News and Opinion from Sisters, Oregon

Blue Lake is a forgotten recreational destination

It may come as a surprise to some that nearby Blue Lake offers a pleasant little hike. For most locals, Blue Lake has faded into a peculiar esoteric status. Twenty years ago, this local miniature Crater Lake was a frequent destination for fishing, hiking, or just a scenic day outing. The curtain was drawn quietly but suddenly.

While many such forest resort destinations are operated under Forest Service use permits, Blue Lake Resort had always been sited on private land. As such, access was conditional - and that access came to an end one day. When the gates between the Suttle Lake road and Blue Lake were closed, people tended to cross Blue Lake off their list of activities and forget about it.

On the plus side of the ledger, the closure of public access to the east end of the lake was a step on the way to the eventual creation of the unique Caldera organization that is centered there today.

Blue Lake, of course, never went away; nor did public access. I've heard people proclaim that Blue Lake is a private lake now; but that's not exactly true. And, therein lies the story behind my column this week.

As it happens, only the lands at the east end of the lake are private. A combination of Forest Service and state land provides public access at the west end. Reaching Blue Lake from those public lands is a relatively easy matter. In fact, it is possible to drive to within a football field's length of the shore. However, from that spot, it's a tough scramble up a very steep slope of loose volcanic cinders.

That's the route we chose after we parked the truck at a small turnaround at the end of a rather poor road that winds its way down from the entrance to Elliot R. Corbett II Memorial State Park. Corbett was a 22-year-old Oregonian who died on November 19, 1944, in the European Theatre of World War II. A monument at Riverview Cemetery in Portland states that the fallen soldier is buried in the U.S. Military Cemetery at Margraten, Netherlands. He is one of 107 Oregon casualties listed as having been buried there.

At the top of the steep cinder slope, we were rewarded with a superb view of the little-seen lake; and, right away, it's easy to see that the lake definitely lives up to its name. There we found a well-worn trail along the ridge line surrounding the lake. Later, we also discovered that the trail can also be accessed from more moderate trails that lead both north and south from the spot where we parked.

High above the southwest corner of the lake, there are some views that quickly bring to mind Blue Lake's much larger and more well-known sibling, Crater Lake. Like Crater Lake, Blue Lake is formed in a volcanic caldera, which is distinguished from a true crater in that it is formed from a volcanic implosion, or internal collapse. Unlike Crater Lake, however, Blue Lake is directly fed by underground springs.

These springs overflow through Link Creek into Suttle Lake, forming the headwaters for Lake Creek, which flows into the Metolius River. This system is the home of historic sockeye salmon runs that ended when the Deschutes River was dammed by the Pelton-Round Butte Complex in the 1960s. Efforts to restore anadromous fish runs to this part of the Metolius Basin are currently underway.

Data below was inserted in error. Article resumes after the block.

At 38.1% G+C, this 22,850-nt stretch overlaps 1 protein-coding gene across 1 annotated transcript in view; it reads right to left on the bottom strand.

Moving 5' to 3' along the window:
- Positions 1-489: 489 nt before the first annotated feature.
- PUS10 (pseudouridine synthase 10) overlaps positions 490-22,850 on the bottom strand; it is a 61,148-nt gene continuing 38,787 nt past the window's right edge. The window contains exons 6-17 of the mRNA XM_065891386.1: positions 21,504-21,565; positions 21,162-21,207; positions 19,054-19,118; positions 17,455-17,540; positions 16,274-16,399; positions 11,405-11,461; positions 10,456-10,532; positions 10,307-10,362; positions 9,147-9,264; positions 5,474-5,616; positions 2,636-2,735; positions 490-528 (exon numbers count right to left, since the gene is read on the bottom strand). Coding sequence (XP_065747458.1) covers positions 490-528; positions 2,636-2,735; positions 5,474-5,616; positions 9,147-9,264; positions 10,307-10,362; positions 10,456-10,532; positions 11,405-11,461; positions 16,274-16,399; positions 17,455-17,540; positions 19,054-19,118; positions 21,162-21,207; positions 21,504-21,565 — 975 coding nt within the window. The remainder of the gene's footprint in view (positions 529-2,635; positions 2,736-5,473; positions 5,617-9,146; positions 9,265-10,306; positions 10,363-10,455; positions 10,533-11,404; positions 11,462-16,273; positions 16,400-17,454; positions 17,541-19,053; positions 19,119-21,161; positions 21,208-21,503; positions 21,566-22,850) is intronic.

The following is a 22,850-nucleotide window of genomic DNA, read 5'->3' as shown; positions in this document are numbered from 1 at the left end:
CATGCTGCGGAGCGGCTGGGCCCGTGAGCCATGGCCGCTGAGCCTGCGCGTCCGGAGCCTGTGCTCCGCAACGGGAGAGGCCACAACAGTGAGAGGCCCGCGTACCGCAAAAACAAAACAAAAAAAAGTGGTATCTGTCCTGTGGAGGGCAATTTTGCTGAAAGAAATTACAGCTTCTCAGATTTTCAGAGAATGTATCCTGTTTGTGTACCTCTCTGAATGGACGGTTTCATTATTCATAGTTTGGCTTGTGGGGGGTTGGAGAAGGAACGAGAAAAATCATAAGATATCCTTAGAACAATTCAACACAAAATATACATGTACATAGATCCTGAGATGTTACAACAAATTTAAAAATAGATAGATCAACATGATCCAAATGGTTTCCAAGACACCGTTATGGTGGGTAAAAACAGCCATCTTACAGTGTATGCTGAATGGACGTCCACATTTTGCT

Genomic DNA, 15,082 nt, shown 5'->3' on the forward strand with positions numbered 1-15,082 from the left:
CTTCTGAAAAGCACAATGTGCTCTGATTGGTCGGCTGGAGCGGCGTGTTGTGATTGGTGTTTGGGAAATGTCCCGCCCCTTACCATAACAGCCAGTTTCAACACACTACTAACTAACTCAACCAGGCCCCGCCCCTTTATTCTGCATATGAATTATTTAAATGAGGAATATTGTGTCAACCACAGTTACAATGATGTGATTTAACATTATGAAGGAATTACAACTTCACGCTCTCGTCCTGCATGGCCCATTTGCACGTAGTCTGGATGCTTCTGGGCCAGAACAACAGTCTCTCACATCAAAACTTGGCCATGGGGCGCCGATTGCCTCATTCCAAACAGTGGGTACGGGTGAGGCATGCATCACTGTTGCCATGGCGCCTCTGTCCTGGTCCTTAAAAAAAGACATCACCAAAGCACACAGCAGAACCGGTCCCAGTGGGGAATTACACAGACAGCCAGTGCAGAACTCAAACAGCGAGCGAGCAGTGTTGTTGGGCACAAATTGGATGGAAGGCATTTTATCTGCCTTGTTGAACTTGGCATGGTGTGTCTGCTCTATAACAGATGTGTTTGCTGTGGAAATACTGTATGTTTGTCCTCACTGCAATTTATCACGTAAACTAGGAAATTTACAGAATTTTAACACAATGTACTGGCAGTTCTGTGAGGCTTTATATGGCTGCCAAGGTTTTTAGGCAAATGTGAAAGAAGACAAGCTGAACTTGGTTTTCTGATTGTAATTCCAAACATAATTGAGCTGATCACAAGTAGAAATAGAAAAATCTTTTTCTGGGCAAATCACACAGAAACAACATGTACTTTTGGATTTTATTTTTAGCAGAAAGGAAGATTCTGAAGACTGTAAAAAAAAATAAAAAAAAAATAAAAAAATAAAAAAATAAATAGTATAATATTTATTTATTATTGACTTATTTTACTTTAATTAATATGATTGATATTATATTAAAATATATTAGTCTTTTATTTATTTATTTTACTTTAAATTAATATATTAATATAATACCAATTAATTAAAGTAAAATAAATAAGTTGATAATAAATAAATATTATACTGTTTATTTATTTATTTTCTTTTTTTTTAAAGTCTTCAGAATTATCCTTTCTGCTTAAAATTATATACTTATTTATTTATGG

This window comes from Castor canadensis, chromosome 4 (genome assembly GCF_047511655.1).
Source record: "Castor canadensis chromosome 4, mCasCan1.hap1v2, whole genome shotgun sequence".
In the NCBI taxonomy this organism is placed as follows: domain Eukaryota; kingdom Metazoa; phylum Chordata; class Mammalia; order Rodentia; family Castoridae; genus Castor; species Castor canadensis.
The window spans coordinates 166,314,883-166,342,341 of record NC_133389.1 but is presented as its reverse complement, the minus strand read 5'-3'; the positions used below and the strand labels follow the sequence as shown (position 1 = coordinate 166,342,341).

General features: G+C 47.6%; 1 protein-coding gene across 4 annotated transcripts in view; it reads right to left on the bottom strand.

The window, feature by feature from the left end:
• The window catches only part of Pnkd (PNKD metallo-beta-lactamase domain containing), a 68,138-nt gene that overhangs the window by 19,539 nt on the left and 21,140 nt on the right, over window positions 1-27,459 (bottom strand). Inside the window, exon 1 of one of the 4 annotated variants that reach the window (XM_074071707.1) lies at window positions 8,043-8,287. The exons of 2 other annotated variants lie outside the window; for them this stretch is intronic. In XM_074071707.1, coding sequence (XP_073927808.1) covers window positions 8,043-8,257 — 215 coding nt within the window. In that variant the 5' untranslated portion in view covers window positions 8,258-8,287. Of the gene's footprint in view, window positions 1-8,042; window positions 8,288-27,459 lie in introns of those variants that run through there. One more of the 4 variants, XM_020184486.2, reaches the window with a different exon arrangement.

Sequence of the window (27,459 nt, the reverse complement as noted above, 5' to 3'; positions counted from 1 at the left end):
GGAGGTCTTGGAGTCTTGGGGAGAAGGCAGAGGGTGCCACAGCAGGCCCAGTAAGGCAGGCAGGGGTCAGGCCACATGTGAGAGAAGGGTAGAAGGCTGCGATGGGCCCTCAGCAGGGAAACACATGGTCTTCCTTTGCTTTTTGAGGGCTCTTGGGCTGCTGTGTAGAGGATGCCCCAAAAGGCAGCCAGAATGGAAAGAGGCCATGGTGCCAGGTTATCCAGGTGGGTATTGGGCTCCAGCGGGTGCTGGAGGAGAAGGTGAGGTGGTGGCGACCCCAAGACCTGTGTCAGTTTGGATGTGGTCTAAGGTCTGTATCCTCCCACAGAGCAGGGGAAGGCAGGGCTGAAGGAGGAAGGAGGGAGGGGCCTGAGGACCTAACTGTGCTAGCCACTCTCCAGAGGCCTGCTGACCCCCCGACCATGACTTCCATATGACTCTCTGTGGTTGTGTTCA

Although the trail appears to continue around the lake, it should be stressed that the lands bordering the east end of the lake are entirely on private property. Hikers and other outdoor recreationalists should never presume to enter private landholdings without landowner permission.

With that in mind, hikers should enjoy the lake from the State Park and the Forest Service lands. Although possible, access to the lake shore itself is very difficult from the western portion of the lake due to the steep interior walls of the caldera. However, the public portion of the trail provides many fine views of the lake and the surrounding area.

Sadly, most of the State Park and Forest Service lands have been badly burned by forest fires. Signs in the park warn of the danger of hazard trees, and the area should definitely be avoided on windy days. Still this is an interesting ecological and geologic site for the curious adventurer, where the effects of volcanism and forest regeneration can be observed first hand.

A round-trip on the public lands portion of the trail will produce an interesting hike of a little over two miles without encroaching on private property. To avoid the steep scramble at the end of the forest road, an inconspicuous trail leads south toward a marshy meadow that provides access to a lower point on the caldera rim. Similarly, another connector trail leads north to a trail junction where the hiker can follow the marked trail south to the high point on the west rim or east along the north side of the lake.

In order to reach the public lands bordering the west end of Blue Lake, take Highway 20 west from Sisters for about 17 miles, and turn left into the access for Corbett State Park, which is clearly marked by a highway road sign.

Across the parking lot on the south side of the highway, take Forest Road 2076 for about 0.7 mile, and turn left onto Forest Road 200.

The road down is steep and in poor condition.

Follow that road as it winds downhill for a mile until it makes a right-angle turn.

Do not turn, but go straight onto Forest Road 250 for another half-mile to where it ends.

The cinder slope that rises above the road's end at the bottom of the hill is the west end of the caldera that contains Blue Lake.


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